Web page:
Security Tokens, Explained

 Patrick Byrne an American entrepreneur, e-commerce pioneer and CEO of now also a security token pioneer. Picture from Wired Oct 2014 issue.

Patrick Byrne an American entrepreneur, e-commerce pioneer and CEO of now also a security token pioneer. Picture from Wired Oct 2014 issue.

Qiao Wang, part of the founding team at Messari recently wrote this on Twitter:


We don’t think Qiao is wrong, in fact we at Apollo generally agree with the view presented here, with the exception of governance. There is significant, and growing value in owning a stake in the governance of a crypto network. 0x, Decred, and Maker are three examples in our portfolio of tokens that derive at least some of their value from governance.

This post will look at at the second category Qiao Wang listed above, namely tokens that give right to cash flow.

By security tokens, we do not mean future utility tokens are issued by a central entity prior to network launch. Note that since the SEC announced that all ICOs they have looked at are securities — many ICOs are structured as securities. The vast majority of these however look to be converted to utility tokens at a later date when the network is live.

Tokens that give right to cash flow

Cash flow to a security token can come in two forms, either as a native digital asset or an off-chain ‘traditional’ asset. I will call these categories Tokenised Securities and Blockchain Native Security Tokens respectively. Let’s start with the former.

Tokenised Securities

Some of the potential benefits include:

  • Illiquid assets — like VC interest, hedge fund interest, real estate etc can become liquid

  • Lower issuance cost, i.e. fundraise at much lower cost

  • Global markets could become accessible with less friction

  • Trade fractions of an asset

  • Overall lower cost, ease of transfer and settlement

  • Potentially enables an open financial system as security tokens become compatible with smart contracts

  • Instant convertibility between crypto assets and currencies (in the future we might be able to pay our expenses with our portfolio of tokenised securities).

Below a simple illustration comparing a crypto asset like Bitcoin and a security token like Robinhood which equity is trading on the Swarm platform:


There are a number of challenges for Tokenised Securities. Since they are associated with an underlying asset, this means that possession of the crypto token doesn’t equal possession of the underlying asset. If you hold bitcoin and you lose your private key — the bitcoin is lost forever. If you hold equity through a token, the equity doesn’t disappear — a trusted intermediary is needed. That’s a very different value proposition to crypto assets. So far, this category has had limited traction and much work is needed to solve custody, oracles, and the legal enforceability of smart contracts across jurisdictions.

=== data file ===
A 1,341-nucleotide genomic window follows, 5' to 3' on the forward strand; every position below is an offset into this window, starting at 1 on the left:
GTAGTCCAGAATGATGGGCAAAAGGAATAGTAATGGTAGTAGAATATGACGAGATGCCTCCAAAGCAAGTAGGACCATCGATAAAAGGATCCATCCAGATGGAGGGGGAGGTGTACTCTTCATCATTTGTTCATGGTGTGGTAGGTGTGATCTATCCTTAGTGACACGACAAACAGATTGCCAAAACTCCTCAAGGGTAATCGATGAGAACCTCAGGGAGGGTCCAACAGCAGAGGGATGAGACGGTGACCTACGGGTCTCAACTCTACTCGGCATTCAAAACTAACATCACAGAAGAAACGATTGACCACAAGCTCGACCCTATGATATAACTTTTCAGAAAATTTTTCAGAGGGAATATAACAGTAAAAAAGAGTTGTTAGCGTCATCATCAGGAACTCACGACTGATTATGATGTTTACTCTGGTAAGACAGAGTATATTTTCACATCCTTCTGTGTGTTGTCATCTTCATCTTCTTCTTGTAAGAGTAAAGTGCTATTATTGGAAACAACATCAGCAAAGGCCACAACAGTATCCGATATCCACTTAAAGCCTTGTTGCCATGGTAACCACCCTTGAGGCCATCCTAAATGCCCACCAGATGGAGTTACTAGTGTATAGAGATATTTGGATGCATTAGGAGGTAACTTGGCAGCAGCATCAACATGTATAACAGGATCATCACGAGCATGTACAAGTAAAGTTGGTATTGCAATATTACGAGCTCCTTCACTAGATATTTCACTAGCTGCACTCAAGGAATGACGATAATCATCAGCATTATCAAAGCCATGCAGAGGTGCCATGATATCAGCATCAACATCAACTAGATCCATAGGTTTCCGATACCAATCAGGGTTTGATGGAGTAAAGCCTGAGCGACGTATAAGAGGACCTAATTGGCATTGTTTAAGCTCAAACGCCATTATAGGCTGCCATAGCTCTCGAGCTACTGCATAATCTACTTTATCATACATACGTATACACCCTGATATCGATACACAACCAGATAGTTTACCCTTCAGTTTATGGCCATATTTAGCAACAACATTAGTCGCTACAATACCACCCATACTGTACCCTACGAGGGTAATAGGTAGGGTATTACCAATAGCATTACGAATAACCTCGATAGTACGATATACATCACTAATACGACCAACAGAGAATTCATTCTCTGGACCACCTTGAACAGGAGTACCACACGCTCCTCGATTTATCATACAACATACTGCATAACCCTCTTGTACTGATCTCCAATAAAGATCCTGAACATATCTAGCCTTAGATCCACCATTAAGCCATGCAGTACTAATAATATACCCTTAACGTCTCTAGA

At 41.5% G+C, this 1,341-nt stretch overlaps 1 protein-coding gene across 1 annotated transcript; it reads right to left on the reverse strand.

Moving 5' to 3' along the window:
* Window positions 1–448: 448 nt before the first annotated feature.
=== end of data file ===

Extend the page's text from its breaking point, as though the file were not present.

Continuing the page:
Blockchain Native Security Tokens

This category may or may not be securities from a legal standpoint as typically these won’t have a company behind them. One example is Maker, a token in the MakerDAO stablecoin system. There is a foundation in Switzerland supporting in the development of the software behind MakerDAO. The Maker token is used for decentralised governance but also receives cash flow in form of a sort of buyback from a fee emanating from the issuance of the stablecoin Dai. This is just one example of a purely software based system that looks and feel like a security by having an on-chain cashflow stream in the form of a dividend or a buyback. Other examples include a set of stablecoins where ‘revenue’ from transaction fees are used as collateral in a two-token system. Yet another example is Binance Coin which represents a middle ground where you have a for-profit company providing cash flow in the form of a quarterly buyback and burn. Importantly, the token itself however doesn’t represent equity in Binance.

Blockchain Native Security Tokens open a whole new playbook where only the imagination of the software developers will limit the construction, functionality and the resulting value creation. Maybe our new generation of ‘companies’ will be software code running on networks like Ethereum and Dfinity with no entity or person behind them. This is a fascinating thought that has the potential to reshape the fundamental structures of our economy and society.

We believe the second category is vastly more interesting than the first category. That’s because the first category is just a traditional asset (like equity) that is traded on the rails of a blockchain but still requires off chain record keeping. On the other hand, Blockchain Native Security Tokens have the potential to transform the very concept of companies.

Finally, for those who would like to explore this area more, here is a list of the major player in the regulated tokenised security space:


Henrik Andersson is the Chief Investment Officer of Apollo Capital — Australia’s Premier Crypto Fund. The Apollo Capital Fund is a professionally managed portfolio of crypto assets, offering investors exposure to the fast growing crypto market. For more information, please see